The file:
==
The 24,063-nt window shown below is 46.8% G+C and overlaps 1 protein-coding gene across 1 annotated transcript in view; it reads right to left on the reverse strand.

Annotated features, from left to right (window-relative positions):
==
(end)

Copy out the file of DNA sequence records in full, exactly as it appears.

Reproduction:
The 24,063-nt window shown below is 46.8% G+C and overlaps 1 protein-coding gene across 1 annotated transcript in view; it reads right to left on the reverse strand.

Annotated features, from left to right (window-relative positions):